Possible bug with Range#include?


#1

Given the following range: (“A”…“IV”)

irb(main):001:0> (“A”…“IV”).include?(“A”) => true

irb(main):002:0> (“A”…“IV”).include?(“I”) => true

irb(main):003:0> (“A”…“IV”).include?(“J”) => false

irb(main):004:0> (“A”…“IV”).include?(“Z”) => false

irb(main):004:0> (“A”…“IV”).include?(“AA”) => true

irb(main):005:0> (“A”…“IV”).include?(“IV”) => true

Note that letters J through Z return false. It appears that comparison
are only made against the first and last range values.

irb(main):001:0> “Z” <= “IV” => false

This is correct because letters J through Z come after I when
alphabetized.!!!

when the range is converted into an array

irb(main):003:0> r = (“A”…“IV”) => “A”…“IV”
irb(main):004:0> r_array = r.to_a => [“A”, “B”, “C”, “D”, “E”,
“F”, “G”, “H”, “I”, “J”, “K”, “L”, “M”, “N”, “O”, “P”, "
Q", “R”, “S”, “T”, “U”, “V”, “W”, “X”, “Y”, “Z”, “AA”, “AB”, “AC”,
“AD”, “AE”, “AF”,
“AG”, “AH”, “AI”, “AJ”, “AK”, “AL”, “AM”, “AN”, “AO”, “AP”, “AQ”,
“AR”, “AS”, “AT”, "
AU", “AV”, “AW”, “AX”, “AY”, “AZ”, “BA”, “BB”, “BC”, “BD”, “BE”, “BF”,
“BG”, “BH”, “B
I”, “BJ”, “BK”, “BL”, “BM”, “BN”, “BO”, “BP”, “BQ”, “BR”, “BS”, “BT”,
“BU”, “BV”, "BW
“, “BX”, “BY”, “BZ”, “CA”, “CB”, “CC”, “CD”, “CE”, “CF”, “CG”, “CH”,
“CI”, “CJ”, “CK”
, “CL”, “CM”, “CN”, “CO”, “CP”, “CQ”, “CR”, “CS”, “CT”, “CU”, “CV”,
“CW”, “CX”, “CY”,
“CZ”, “DA”, “DB”, “DC”, “DD”, “DE”, “DF”, “DG”, “DH”, “DI”, “DJ”,
“DK”, “DL”, “DM”,
“DN”, “DO”, “DP”, “DQ”, “DR”, “DS”, “DT”, “DU”, “DV”, “DW”, “DX”,
“DY”, “DZ”, “EA”, "
EB”, “EC”, “ED”, “EE”, “EF”, “EG”, “EH”, “EI”, “EJ”, “EK”, “EL”, “EM”,
“EN”, “EO”, “E
P”, “EQ”, “ER”, “ES”, “ET”, “EU”, “EV”, “EW”, “EX”, “EY”, “EZ”, “FA”,
“FB”, “FC”, "FD
“, “FE”, “FF”, “FG”, “FH”, “FI”, “FJ”, “FK”, “FL”, “FM”, “FN”, “FO”,
“FP”, “FQ”, “FR”
, “FS”, “FT”, “FU”, “FV”, “FW”, “FX”, “FY”, “FZ”, “GA”, “GB”, “GC”,
“GD”, “GE”, “GF”,
“GG”, “GH”, “GI”, “GJ”, “GK”, “GL”, “GM”, “GN”, “GO”, “GP”, “GQ”,
“GR”, “GS”, “GT”,
“GU”, “GV”, “GW”, “GX”, “GY”, “GZ”, “HA”, “HB”, “HC”, “HD”, “HE”,
“HF”, “HG”, “HH”, "
HI”, “HJ”, “HK”, “HL”, “HM”, “HN”, “HO”, “HP”, “HQ”, “HR”, “HS”, “HT”,
“HU”, “HV”, “H
W”, “HX”, “HY”, “HZ”, “IA”, “IB”, “IC”, “ID”, “IE”, “IF”, “IG”, “IH”,
“II”, “IJ”, "IK
", “IL”, “IM”, “IN”, “IO”, “IP”, “IQ”, “IR”, “IS”, “IT”, “IU”, “IV”]

irb(main):006:0> r_array.include?(“J”) => true
irb(main):007:0> r_array.include?(“Z”) => true

irb(main):008:0> r_array.sort!
irb(main):005:0> r_array.sort!
=> [“A”, “AA”, “AB”, “AC”, “AD”, “AE”, “AF”, “AG”, “AH”, “AI”, “AJ”,
“AK”, “AL”, “AM
, “AN”, “AO”, “AP”, “AQ”, “AR”, “AS”, “AT”, “AU”, “AV”, “AW”, “AX”,
“AY”, “AZ”, “B”,
“BA”, “BB”, “BC”, “BD”, “BE”, “BF”, “BG”, “BH”, “BI”, “BJ”, “BK”,
“BL”, “BM”, “BN”,
BO”, “BP”, “BQ”, “BR”, “BS”, “BT”, “BU”, “BV”, “BW”, “BX”, “BY”, “BZ”,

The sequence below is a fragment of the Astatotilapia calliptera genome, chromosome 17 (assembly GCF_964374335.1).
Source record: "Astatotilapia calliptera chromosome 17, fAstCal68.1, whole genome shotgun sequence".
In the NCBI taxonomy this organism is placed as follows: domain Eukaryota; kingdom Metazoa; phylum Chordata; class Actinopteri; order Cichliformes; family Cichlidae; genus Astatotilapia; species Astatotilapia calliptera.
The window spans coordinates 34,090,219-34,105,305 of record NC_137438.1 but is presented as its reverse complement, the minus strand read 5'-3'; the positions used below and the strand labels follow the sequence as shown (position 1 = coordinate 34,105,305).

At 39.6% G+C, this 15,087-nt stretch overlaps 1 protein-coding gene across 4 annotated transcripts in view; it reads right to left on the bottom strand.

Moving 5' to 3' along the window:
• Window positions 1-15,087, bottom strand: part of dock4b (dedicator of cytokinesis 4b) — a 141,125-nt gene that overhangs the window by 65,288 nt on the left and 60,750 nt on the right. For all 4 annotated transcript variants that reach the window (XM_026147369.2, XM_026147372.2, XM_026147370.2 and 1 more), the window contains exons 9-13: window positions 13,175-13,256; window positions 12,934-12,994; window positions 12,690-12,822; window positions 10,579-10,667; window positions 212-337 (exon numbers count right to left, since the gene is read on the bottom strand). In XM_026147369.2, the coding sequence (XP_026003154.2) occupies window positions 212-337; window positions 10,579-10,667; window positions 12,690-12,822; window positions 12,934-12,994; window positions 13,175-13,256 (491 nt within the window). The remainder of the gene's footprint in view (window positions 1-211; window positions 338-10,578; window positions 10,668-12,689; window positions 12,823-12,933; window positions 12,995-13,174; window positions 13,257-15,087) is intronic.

“C”, “CA”, "C
", “CC”, “CD”, “CE”, “CF”, “CG”, “CH”, “CI”, “CJ”, “CK”, “CL”, “CM”,
“CN”, “CO”, “CP
, “CQ”, “CR”, “CS”, “CT”, “CU”, “CV”, “CW”, “CX”, “CY”, “CZ”, “D”,
“DA”, “DB”, “DC”,
“DD”, “DE”, “DF”, “DG”, “DH”, “DI”, “DJ”, “DK”, “DL”, “DM”, “DN”,
“DO”, “DP”, “DQ”,
DR”, “DS”, “DT”, “DU”, “DV”, “DW”, “DX”, “DY”, “DZ”, “E”, “EA”, “EB”,
“EC”, “ED”, "E
", “EF”, “EG”, “EH”, “EI”, “EJ”, “EK”, “EL”, “EM”, “EN”, “EO”, “EP”,
“EQ”, “ER”, “ES
, “ET”, “EU”, “EV”, “EW”, “EX”, “EY”, “EZ”, “F”, “FA”, “FB”, “FC”,
“FD”, “FE”, “FF”,
“FG”, “FH”, “FI”, “FJ”, “FK”, “FL”, “FM”, “FN”, “FO”, “FP”, “FQ”,
“FR”, “FS”, “FT”,
FU”, “FV”, “FW”, “FX”, “FY”, “FZ”, “G”, “GA”, “GB”, “GC”, “GD”, “GE”,
“GF”, “GG”, "G
", “GI”, “GJ”, “GK”, “GL”, “GM”, “GN”, “GO”, “GP”, “GQ”, “GR”, “GS”,
“GT”, “GU”, “GV
, “GW”, “GX”, “GY”, “GZ”, “H”, “HA”, “HB”, “HC”, “HD”, “HE”, “HF”,
“HG”, “HH”, “HI”,
“HJ”, “HK”, “HL”, “HM”, “HN”, “HO”, “HP”, “HQ”, “HR”, “HS”, “HT”,
“HU”, “HV”, “HW”,
HX”, “HY”, “HZ”, “I”, “IA”, “IB”, “IC”, “ID”, “IE”, “IF”, “IG”, “IH”,
“II”, “IJ”, "I
“, “IL”, “IM”, “IN”, “IO”, “IP”, “IQ”, “IR”, “IS”, “IT”, “IU”, “IV”,
“J”, “K”, “L”,
M”, “N”, “O”, “P”, “Q”, “R”, “S”, “T”, “U”, “V”, “W”, “X”, “Y”, “Z”]

Note that when the array is sorted, the letters J through Z windup at
the end of array and not is succession order

If this is in fact a bug , please forward this to the appropriate
maillist. I am a newbie and have no idea on how to and where to submit
this.

Thank You

removed_email_address@domain.invalid


#2

Hi,
definitely NOT a bug
read this plz:
http://blade.nagaokaut.ac.jp/cgi-bin/scat.rb/ruby/ruby-talk/168231


#3

On Sat, Jun 09, 2007 at 11:20:16PM +0900, charon wrote:

Hi,
definitely NOT a bug
read this plz: http://blade.nagaokaut.ac.jp/cgi-bin/scat.rb/ruby/ruby-talk/168231
Well, it not being a bug is arguable. :wink: It’s definitely not an
unintentional bug.


#4

On Jun 9, 2007, at 10:34 AM, Logan C. wrote:

On Sat, Jun 09, 2007 at 11:20:16PM +0900, charon wrote:

Hi,
definitely NOT a bug
read this plz: http://blade.nagaokaut.ac.jp/cgi-bin/scat.rb/ruby/
ruby-talk/168231
Well, it not being a bug is arguable. :wink: It’s definitely not an
unintentional bug.

No, no argument at all. There is however conflicting information in
the Pickaxe that describes Range#member? as having different behavior
that #include? (although ri Range#member? shows that #=== #include?
and #member? are the same).

If the OP wants behavior like the Pickaxe (now incorrectly)
describes, you can always do:

class Range
def member? item
any? {|x| item == x}
end
end

irb> (‘A’…‘IV’).member?(‘J’)
=> true
irb> (1…10).include?(5.5)
=> true
irb> (1…10).member?(5.5)
=> false

Although the performance for testing a “big” Range and an item close
to the #end might be undesirable.